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Democratising or Disrupting? The Role of Social Media in India 2019

Sat, August 31, 8:00 to 9:30am, Hilton, Gunston East


Political parties in India’s 2014 national election used social media platforms like Facebook, Twitter and messaging apps like WhatsApp for digital campaigning. Neyazi, Kumar & Semetko (2016) found that “sharing of campaign information” – both face-to-face and electronically in the 2014 national election campaign – was “a significant predictor of political engagement” measured with a scale of engagement in each party’s campaigning activities in key cities. The BJP was the most active party online in 2014 and used it, like Barack Obama, largely for positive messaging during the campaign. It announced early on that 160 constituencies were ripe for digital campaigning, and won these and more with its 282 seat absolute majority. It is no surprise that a number of studies credit digital campaigning with a large part of the BJP’s victory (Chhibber and Ostermann 2014; Ahmed, Jaidka, and Cho 2016; Baishya 2015).

However, internet and social media use in India in 2014 was a fraction of what it is today. By 2017, there were already 734 million unique mobile phone users (Kemp 2017). India has 241 million active Facebook users, of which 84 percent access Facebook via mobile phones and 22.2 million use Twitter (Kemp 2017; PTI 2015). WhatsApp is a popular multimedia messaging app with more than 200 million monthly active users.

The 2014 national election has been described as the first social media election in India, and speculation is rife over what social media will mean for the 2019 election to be held April or May 2019. NDTV’s “We the People,” a leading prime-time current affairs programme, already in fall 2018 was debating this very question: “How will the internet, social media, affect India’s elections?” Our paper aims to understand the disruptive nature of social media and digital campaign communication. Social media has enabled citizen-initiated bottom-up communication, which was unimaginable just two decades ago. Social media platforms and digital payments together delivered “big data elections”, “targeted political advertising” and “data-driven campaigning” which has been evident in recent elections in the U.S., UK, Europe and India (Semetko and Tworzecki 2017). However, social media also brings the problem of unregulated dissemination of disinformation as seen in the most recent presidential election in Brazil. The Election Commission of India (ECI) acknowledges the need for regulating social media space, given the vast presence of electoral candidates and their affiliates on social media, and its use to campaign during elections (ECI 2015). We analyse the social media campaigns of the political parties drawing on social media data, and interviews with party strategists, to assess whether social media has a democratising or disrupting influence in the 2019 Indian Election.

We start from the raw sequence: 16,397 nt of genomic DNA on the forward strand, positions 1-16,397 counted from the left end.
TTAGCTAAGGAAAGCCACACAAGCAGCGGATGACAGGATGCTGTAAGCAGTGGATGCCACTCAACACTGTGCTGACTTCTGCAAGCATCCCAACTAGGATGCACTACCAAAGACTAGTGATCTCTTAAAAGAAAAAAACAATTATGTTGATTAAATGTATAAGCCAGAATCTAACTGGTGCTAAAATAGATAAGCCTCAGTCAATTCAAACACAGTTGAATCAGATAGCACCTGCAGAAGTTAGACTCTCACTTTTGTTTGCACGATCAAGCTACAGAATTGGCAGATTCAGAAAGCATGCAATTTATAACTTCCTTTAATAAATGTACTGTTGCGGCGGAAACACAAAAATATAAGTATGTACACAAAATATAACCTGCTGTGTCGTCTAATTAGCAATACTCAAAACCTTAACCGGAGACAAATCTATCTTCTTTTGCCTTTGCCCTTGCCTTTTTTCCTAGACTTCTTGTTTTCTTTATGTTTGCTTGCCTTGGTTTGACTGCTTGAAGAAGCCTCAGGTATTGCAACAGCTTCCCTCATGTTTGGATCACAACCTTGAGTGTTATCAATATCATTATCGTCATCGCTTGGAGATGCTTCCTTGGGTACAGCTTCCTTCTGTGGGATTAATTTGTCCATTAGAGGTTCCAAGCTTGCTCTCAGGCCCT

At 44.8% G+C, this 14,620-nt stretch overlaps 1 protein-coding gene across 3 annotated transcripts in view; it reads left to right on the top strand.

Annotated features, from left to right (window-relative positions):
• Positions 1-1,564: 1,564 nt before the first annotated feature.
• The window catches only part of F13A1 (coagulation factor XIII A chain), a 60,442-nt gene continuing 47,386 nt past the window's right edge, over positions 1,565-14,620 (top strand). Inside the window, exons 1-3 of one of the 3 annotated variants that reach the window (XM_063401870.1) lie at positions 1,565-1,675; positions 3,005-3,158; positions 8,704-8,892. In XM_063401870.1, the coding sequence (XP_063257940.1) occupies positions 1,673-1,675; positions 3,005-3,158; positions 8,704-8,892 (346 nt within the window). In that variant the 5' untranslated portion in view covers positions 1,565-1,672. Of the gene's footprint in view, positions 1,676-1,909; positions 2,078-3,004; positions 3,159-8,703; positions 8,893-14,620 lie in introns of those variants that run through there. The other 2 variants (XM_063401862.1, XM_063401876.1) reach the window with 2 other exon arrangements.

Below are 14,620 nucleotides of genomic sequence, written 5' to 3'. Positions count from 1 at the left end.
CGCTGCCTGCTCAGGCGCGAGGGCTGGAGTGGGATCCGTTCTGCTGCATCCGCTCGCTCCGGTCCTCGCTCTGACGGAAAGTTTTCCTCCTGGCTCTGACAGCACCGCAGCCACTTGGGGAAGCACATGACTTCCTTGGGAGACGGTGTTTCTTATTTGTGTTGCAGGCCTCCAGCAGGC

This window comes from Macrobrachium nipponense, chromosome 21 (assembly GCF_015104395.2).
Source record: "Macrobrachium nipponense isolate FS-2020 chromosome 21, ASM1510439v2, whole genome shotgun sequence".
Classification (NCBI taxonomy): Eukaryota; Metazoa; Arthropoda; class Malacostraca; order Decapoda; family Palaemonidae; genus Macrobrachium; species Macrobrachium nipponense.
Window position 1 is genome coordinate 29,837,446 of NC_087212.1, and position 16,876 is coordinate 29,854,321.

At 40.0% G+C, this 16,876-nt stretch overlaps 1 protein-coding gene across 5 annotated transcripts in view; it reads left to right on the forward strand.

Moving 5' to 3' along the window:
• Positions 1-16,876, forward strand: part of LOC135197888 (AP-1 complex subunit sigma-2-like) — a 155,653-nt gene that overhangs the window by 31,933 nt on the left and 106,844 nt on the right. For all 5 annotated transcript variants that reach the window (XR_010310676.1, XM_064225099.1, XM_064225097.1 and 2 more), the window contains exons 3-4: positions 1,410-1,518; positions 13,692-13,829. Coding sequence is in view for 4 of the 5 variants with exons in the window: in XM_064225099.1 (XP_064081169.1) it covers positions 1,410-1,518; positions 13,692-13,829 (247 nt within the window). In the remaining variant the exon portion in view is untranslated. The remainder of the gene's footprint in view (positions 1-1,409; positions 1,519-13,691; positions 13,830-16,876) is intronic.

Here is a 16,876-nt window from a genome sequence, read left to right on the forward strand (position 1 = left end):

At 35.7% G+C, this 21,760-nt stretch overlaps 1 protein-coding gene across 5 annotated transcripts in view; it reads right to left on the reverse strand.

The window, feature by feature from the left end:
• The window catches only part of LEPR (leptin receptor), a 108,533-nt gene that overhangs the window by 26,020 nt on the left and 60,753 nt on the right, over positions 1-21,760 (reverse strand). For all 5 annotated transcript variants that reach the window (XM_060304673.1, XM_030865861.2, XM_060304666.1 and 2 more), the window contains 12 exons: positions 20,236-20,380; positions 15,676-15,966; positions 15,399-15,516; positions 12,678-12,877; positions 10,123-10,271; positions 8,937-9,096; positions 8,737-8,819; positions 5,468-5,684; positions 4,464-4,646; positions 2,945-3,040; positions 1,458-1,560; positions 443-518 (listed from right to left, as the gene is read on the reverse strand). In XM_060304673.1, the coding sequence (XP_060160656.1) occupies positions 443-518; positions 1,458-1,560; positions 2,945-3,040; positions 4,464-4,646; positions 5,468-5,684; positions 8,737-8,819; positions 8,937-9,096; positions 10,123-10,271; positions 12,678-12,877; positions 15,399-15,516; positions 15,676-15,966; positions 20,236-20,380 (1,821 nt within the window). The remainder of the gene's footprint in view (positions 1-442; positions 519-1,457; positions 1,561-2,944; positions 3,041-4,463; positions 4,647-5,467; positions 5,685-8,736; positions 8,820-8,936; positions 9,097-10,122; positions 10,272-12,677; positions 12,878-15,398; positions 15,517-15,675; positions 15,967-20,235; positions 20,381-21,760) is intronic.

Ahmed, Saifuddin, Kokil Jaidka, and Jaeho Cho. 2016. “The 2014 Indian Elections on Twitter: A Comparison of Campaign Strategies of Political Parties.” Telematics and Informatics 33 (4): 1071–87.

Baishya, Anirban K. 2015. “#NaMo: The Political Work of the Selfie in the 2014 Indian General Elections.” International Journal of Communication 9: 1686–1700.
Chhibber, Pradeep K., and Susan L. Ostermann. 2014. “The BJP’s Fragile Mandate: Modi and Vote Mobilizers in the 2014 General Elections.” Studies in Indian Politics 2 (2): 137–51.

ECI. 2015. “Social Media Consultation.” New Delhi: Election Commission of India.

———. 2017. “Electoral Statisitics Pocket Book 2017.” New Delhi: Election Commission of India.

Kemp, Simon. 2017. “India Overtakes the USA to Become Facebook’s #1 Country.” We Are Social (blog). July 18, 2017.

Neyazi, Taberez Ahmed, Anup Kumar, and Holli A. Semetko. 2016. “Campaigns, Digital Media, and Mobilization in India.” The International Journal of Press/Politics 21 (3): 398–416.

PTI. 2015. “India Has 22.2 Million Twitter Users: Report.” Huffington Post, January 28, 2015.

Semetko, Holli A., and Hubert Tworzecki. 2017. “Campaign Strategies, Media, and Voters: The Fourth Era of Political Communication.” In The Routledge Handbook of Elections, Voting Behavior and Public Opinion, edited by Justin Fisher, Edward Fieldhouse, Mark N. Franklin, Rachel Gibson, Marta Cantijoch, and Christopher Wlezien. London ; New York, NY: Routledge.